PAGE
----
“Since you are in business for yourself, contracting with another company, you will pay taxes in the state where you do the work,” said enrolled agent Eva Rosenberg of the TaxMama.com site. “If you perform the services in your own state, that’s where your taxable responsibilities lie. However, if you frequently go to the client’s location and do work there, you will be liable for taxes in that state as well.”

A good rule of thumb is to set aside half of any money you make to cover the various taxes you’ll owe, Rosenberg said.

“Payroll taxes are 15.3%. If you’re making enough to live on, you’re in the 25% bracket at least. That’s 40%,” she said. “Depending on the state, that could be another 5% to 10%.”

You probably should make quarterly estimated tax payments to avoid a penalty. Business owners, especially newly minted ones, would be smart to hire a tax pro to help them navigate their obligations.

Categories : Q&A, Taxes
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Q&A: Using a car loan to establish credit

Jun 09, 2014 | | Comments Comments Off

Dear Liz: Our son is graduating from college and needs a car for his new job. Is this an opportunity to help him establish a good credit rating? His credit union offers loans to first-time auto buyers who don’t have a credit history, but the interest rate is 8.4% (6 percentage points more than standard auto loans). We parents intend to help pay for the car, so we could provide a larger down payment or help with larger payments to pay off the loan sooner as a way to reduce the higher interest costs. Would doing either of these, however, lower the credit rating he might earn? He has no other debt and has two credit cards (co-owned by us) on which he pays monthly in full. Are there better ways to help him establish his own credit rating?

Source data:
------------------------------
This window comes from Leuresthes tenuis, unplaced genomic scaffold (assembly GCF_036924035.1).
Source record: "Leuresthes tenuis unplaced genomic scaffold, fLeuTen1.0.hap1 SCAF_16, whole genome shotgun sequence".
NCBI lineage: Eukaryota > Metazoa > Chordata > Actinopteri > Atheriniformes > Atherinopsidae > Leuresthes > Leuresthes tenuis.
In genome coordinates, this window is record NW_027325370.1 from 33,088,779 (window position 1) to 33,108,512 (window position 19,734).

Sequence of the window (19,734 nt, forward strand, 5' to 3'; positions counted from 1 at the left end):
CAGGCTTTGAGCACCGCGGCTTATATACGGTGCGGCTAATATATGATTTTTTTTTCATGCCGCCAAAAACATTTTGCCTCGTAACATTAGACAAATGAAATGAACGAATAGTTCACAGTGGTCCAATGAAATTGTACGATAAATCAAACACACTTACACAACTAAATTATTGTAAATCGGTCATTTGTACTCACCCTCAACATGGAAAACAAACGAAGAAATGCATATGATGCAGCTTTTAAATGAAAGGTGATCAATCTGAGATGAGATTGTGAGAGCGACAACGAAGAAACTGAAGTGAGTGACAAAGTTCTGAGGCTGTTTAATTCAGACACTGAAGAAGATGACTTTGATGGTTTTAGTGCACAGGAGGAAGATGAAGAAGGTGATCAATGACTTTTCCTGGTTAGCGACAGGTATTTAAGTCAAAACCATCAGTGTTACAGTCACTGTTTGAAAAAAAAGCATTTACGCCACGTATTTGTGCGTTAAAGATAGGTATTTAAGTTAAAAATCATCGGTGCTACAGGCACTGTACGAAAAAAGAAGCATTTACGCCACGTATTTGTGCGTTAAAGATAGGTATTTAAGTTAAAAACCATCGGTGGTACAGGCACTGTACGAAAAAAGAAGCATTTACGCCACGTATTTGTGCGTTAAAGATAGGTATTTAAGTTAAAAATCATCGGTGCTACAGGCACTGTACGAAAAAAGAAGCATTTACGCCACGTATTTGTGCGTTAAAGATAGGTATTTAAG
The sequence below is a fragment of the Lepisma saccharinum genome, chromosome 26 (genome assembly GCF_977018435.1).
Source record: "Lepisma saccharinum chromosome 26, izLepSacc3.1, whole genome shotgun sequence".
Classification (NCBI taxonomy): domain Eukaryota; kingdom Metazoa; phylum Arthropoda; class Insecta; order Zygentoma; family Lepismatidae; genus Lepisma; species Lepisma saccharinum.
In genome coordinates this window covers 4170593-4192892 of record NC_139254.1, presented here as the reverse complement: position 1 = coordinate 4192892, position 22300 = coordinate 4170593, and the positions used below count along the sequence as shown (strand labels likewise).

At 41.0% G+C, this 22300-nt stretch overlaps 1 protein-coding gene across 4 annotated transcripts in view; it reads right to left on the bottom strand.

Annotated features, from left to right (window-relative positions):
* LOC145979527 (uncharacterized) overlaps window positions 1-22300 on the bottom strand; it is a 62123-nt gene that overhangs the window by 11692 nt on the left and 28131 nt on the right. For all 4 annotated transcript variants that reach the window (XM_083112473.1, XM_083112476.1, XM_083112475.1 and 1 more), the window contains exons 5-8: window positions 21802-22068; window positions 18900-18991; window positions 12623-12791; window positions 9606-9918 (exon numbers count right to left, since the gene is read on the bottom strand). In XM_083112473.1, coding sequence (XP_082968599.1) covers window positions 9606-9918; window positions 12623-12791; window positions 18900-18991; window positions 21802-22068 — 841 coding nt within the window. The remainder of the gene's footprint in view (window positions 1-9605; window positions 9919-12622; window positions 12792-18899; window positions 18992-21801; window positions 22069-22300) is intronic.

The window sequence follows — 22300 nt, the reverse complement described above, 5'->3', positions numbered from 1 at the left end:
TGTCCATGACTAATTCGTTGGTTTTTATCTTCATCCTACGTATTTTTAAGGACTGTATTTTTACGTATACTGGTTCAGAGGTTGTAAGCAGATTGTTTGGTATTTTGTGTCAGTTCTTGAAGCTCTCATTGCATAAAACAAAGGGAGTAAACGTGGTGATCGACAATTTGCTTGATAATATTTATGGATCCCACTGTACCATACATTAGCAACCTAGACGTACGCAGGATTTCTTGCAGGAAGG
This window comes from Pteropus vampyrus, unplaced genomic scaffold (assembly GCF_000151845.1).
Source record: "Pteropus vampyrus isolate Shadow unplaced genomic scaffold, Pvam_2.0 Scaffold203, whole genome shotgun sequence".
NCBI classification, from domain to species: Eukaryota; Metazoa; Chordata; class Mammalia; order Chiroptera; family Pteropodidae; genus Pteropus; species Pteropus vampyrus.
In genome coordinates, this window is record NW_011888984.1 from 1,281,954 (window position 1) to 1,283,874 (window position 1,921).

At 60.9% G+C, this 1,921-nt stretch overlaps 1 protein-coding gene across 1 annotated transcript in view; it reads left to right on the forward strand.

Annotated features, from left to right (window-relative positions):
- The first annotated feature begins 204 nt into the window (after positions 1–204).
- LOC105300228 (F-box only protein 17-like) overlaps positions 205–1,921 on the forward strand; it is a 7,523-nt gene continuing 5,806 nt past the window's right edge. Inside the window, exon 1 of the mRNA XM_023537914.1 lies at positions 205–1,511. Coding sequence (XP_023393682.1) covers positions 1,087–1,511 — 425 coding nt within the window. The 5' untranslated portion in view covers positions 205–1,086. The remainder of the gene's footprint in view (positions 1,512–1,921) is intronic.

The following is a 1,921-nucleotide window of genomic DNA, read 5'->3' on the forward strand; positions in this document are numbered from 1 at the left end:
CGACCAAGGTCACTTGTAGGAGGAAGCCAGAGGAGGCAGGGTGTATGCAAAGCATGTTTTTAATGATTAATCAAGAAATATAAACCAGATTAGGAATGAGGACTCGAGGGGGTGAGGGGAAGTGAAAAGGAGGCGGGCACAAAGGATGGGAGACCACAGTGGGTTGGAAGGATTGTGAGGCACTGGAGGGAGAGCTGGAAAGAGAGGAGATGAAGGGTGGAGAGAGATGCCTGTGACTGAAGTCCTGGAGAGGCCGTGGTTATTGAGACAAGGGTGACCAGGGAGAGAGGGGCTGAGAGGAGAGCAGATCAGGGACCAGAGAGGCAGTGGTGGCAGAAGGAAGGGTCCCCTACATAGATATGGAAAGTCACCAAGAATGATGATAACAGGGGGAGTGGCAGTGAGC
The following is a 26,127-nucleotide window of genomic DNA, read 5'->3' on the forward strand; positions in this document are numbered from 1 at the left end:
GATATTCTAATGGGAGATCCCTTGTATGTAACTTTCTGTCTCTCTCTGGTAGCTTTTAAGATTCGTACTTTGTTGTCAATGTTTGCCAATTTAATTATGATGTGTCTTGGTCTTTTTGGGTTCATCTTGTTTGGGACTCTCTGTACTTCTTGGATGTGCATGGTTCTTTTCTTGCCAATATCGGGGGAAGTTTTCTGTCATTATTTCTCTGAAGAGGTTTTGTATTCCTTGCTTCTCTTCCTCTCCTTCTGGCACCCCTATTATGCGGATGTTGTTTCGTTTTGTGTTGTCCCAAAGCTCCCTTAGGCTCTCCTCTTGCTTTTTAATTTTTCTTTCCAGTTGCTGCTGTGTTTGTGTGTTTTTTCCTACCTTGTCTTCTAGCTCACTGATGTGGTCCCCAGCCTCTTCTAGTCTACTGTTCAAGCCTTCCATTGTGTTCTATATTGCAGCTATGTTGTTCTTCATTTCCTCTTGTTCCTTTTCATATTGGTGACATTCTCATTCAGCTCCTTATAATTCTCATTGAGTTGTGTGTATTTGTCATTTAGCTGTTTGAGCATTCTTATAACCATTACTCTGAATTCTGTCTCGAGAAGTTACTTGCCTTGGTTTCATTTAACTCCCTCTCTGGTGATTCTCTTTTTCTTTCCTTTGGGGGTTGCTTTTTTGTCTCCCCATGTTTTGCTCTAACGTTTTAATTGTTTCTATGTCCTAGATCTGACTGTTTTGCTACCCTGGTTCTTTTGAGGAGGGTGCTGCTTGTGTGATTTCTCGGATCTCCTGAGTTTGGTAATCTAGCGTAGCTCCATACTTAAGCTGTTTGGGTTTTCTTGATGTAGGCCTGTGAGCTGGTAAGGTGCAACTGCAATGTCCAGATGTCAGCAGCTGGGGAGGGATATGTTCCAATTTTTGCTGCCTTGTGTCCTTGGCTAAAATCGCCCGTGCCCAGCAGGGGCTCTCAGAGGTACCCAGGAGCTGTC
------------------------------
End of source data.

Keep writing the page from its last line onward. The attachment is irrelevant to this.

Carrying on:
Answer: If your son is a joint account holder on two credit cards, he might not have to bother with a “credit builder” loan. He should already have credit histories and credit scores that would qualify him for better rates.
He should first check his credit reports at http://www.annualcreditreport.com, the federally mandated site where people can check their credit histories annually for free.